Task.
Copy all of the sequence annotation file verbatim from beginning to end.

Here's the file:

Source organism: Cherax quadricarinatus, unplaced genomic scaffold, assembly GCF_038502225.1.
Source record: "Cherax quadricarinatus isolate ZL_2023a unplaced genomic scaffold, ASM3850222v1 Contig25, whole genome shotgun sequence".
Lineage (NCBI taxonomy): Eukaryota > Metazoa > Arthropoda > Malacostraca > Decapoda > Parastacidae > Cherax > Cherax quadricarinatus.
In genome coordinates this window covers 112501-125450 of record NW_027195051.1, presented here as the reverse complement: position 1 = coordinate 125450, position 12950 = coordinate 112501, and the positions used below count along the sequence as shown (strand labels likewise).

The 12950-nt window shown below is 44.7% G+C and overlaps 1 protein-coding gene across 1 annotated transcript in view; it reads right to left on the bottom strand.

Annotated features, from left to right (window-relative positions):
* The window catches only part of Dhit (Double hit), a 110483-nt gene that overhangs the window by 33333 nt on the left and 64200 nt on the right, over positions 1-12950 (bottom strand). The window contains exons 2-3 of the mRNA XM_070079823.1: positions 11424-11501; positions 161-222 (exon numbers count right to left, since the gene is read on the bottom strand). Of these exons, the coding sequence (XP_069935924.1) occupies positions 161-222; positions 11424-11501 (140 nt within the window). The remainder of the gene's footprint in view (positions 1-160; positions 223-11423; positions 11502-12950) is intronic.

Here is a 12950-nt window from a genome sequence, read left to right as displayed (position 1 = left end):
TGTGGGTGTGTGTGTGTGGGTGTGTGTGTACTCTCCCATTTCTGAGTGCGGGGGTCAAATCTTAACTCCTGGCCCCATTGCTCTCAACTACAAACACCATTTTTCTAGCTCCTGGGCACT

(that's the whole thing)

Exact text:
Source organism: Cherax quadricarinatus, unplaced genomic scaffold, assembly GCF_038502225.1.
Source record: "Cherax quadricarinatus isolate ZL_2023a unplaced genomic scaffold, ASM3850222v1 Contig25, whole genome shotgun sequence".
Lineage (NCBI taxonomy): Eukaryota > Metazoa > Arthropoda > Malacostraca > Decapoda > Parastacidae > Cherax > Cherax quadricarinatus.
In genome coordinates this window covers 112501-125450 of record NW_027195051.1, presented here as the reverse complement: position 1 = coordinate 125450, position 12950 = coordinate 112501, and the positions used below count along the sequence as shown (strand labels likewise).

The 12950-nt window shown below is 44.7% G+C and overlaps 1 protein-coding gene across 1 annotated transcript in view; it reads right to left on the bottom strand.

Annotated features, from left to right (window-relative positions):
* The window catches only part of Dhit (Double hit), a 110483-nt gene that overhangs the window by 33333 nt on the left and 64200 nt on the right, over positions 1-12950 (bottom strand). The window contains exons 2-3 of the mRNA XM_070079823.1: positions 11424-11501; positions 161-222 (exon numbers count right to left, since the gene is read on the bottom strand). Of these exons, the coding sequence (XP_069935924.1) occupies positions 161-222; positions 11424-11501 (140 nt within the window). The remainder of the gene's footprint in view (positions 1-160; positions 223-11423; positions 11502-12950) is intronic.

Here is a 12950-nt window from a genome sequence, read left to right as displayed (position 1 = left end):
TGTGGGTGTGTGTGTGTGGGTGTGTGTGTACTCTCCCATTTCTGAGTGCGGGGGTCAAATCTTAACTCCTGGCCCCATTGCTCTCAACTACAAACACCATTTTTCTAGCTCCTGGGCACT